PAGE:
Many survivors of breast cancer report having decreased sexual desire and drive. There are often several possible causes of diminished sex drive in women and it is difficult to know for certain which ones contributes the most. There are no specific treatments for this problem, although a full evaluation for physical causes, such as vaginal dryness, early menopause, hormonal imbalance, or depression is usually recommended. Loss of a breast, depression, anxiety about cancer coming back, and effects of chemotherapy and hormonal treatments all may play a role. Testosterone is known to increase female sexual drive but a recent study shows that increasing testosterone levels by applying a testosterone cream does not increase sex drive of women who survived breast cancer, according to a study published in the May 2 Journal of the National Cancer Institute . Debra Barton, Ph.D., of Mayo Clinic in Rochester, MN, and colleagues gave 150 women who survived breast cancer either a testosterone cream o...
It is time to retire the idea that depression is caused by a “chemical imbalance of the brain.” The chemical imbalance myth creates the false impression that our brains are some form of neurotransmitter porridge that can be rendered just right with squirts of serotonin and dopamine.
Thanks to at least two decades of research, we now have a number of good working models on what tends to go wrong in the brain during a depressive episode. A review article by Murali Rao and Julie Alderson in this month”s Current Psychiatry outlines four overlapping theories of depression. Let’s look at three of them:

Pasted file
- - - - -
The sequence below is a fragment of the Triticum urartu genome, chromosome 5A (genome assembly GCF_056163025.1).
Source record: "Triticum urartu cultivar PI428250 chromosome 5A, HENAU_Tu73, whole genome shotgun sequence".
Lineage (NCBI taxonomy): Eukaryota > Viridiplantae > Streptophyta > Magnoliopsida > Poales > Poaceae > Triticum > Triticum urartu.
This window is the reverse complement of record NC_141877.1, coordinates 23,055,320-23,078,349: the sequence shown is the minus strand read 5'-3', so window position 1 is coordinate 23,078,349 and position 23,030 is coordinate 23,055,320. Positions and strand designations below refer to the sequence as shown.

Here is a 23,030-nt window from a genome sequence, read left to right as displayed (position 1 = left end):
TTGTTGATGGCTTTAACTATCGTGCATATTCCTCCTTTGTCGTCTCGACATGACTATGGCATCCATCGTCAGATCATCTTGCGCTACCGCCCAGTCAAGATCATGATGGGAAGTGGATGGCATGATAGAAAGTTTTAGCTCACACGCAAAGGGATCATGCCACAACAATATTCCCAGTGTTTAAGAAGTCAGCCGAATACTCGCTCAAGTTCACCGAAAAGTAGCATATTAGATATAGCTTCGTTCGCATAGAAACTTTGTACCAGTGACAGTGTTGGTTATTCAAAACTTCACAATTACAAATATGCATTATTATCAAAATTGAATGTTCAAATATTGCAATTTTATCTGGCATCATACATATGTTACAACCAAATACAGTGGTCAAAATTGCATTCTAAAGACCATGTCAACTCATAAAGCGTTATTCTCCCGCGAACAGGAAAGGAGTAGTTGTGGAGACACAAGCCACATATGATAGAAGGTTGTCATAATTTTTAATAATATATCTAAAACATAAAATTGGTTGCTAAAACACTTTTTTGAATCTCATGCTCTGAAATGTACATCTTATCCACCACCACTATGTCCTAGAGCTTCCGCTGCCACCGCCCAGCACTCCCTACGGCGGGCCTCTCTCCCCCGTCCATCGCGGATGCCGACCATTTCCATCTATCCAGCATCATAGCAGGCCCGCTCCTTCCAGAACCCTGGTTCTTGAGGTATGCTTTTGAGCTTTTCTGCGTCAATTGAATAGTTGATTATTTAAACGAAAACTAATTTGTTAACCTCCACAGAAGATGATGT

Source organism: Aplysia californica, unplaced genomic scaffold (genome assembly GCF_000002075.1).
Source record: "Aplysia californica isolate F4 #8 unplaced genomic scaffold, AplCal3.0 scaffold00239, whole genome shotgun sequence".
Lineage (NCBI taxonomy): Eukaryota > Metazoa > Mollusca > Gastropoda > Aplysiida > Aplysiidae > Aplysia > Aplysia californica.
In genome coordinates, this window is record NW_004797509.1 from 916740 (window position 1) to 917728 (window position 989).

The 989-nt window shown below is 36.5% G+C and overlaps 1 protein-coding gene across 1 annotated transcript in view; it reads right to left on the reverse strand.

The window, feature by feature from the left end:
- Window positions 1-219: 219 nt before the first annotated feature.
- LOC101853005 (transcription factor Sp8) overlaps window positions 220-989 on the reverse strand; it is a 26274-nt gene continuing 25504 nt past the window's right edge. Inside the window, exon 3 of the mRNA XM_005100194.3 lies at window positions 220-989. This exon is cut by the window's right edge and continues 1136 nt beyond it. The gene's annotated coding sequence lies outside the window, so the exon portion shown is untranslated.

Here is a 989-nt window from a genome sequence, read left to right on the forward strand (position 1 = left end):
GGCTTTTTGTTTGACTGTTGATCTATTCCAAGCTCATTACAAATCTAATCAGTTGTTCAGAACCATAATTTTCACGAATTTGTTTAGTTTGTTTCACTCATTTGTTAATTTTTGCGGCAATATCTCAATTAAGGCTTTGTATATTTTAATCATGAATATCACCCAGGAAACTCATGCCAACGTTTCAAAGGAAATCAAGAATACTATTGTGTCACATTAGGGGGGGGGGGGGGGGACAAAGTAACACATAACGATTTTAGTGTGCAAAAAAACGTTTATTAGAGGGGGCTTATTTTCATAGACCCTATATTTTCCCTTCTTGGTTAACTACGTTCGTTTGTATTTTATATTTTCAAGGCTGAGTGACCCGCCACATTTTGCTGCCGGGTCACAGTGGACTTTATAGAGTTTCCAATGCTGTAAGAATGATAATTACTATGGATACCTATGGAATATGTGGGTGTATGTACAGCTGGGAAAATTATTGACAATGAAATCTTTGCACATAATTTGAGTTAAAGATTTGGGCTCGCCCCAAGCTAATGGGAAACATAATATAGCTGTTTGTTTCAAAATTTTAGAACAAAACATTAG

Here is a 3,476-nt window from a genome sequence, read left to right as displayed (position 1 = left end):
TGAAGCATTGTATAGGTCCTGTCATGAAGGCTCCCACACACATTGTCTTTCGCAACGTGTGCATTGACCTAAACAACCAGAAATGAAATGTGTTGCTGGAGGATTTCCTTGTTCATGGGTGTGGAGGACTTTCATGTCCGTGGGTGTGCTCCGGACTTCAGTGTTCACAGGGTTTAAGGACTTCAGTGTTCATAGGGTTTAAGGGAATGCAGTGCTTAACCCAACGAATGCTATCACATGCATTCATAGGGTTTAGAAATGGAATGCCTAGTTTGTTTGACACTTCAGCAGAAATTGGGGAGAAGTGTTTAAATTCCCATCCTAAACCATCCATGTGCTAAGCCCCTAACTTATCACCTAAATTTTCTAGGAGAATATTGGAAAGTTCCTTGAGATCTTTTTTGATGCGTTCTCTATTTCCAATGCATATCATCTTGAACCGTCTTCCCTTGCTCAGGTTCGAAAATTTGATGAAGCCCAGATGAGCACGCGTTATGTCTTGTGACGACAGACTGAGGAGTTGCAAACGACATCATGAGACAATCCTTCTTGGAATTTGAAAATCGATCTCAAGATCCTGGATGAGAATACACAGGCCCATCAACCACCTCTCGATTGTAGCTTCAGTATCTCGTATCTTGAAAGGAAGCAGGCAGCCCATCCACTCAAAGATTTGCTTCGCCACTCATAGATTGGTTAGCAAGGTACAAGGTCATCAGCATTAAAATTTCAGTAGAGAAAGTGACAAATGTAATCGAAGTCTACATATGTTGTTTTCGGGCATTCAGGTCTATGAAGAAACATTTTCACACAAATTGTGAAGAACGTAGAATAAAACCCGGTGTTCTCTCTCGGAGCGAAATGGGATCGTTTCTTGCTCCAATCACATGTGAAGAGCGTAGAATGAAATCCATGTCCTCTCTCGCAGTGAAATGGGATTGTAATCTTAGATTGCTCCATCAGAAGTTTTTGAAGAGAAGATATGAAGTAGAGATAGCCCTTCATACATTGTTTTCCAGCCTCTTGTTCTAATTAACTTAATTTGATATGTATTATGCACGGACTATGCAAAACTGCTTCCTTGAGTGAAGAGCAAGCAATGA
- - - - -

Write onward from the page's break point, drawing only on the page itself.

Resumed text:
Differences in neuron densities in various regions of the brain.
The effect of stress on neural growth and death.
Alterations in feedback pathways connecting the pre-frontal cortex to the limbic system.
The common denominator is what happens when the brain is exposed to chronic stress. Among other things, stress promotes the release of glucocorticoids. O...
Electrolytes are minerals that are normally in your body. Each one carries a very tiny electrical charge. Electrolytes are in your blood, urine, and other body fluids. Having the right balance of electrolytes helps your body keep fluids at proper levels. Sodium, potassium, chloride, and calcium are all electrolytes. You get electrolytes from the foods you eat and the fluids you drink, and you lose electrolytes when you sweat.
The symptoms of an electrolyte imbalance can include:
Chemotherapy can cause your electrolyte levels to become too low or too high. Changes to the amount of water in your body because of side effects such as vomiting or diarrhea also can cause an electrolyte imbalance.
Managing an electrolyte imbalance
If you think you may have an electrolyte imbalance, talk to your doctor. Your electrolyte levels can be checked with a blood or urine test. If you do have an imbalance your doctor may advise you to eat foods rich in that electrol...
You should knowAnswers to your question are meant to provide general health information but should not replace medical advice you receive from a doctor. No answers should be viewed as a diagnosis or recommended treatment for a condition. Content posted by community members does not necessarily reflect the views of Remedy Health Media, which also reserves the right to remove material deemed inappropriate.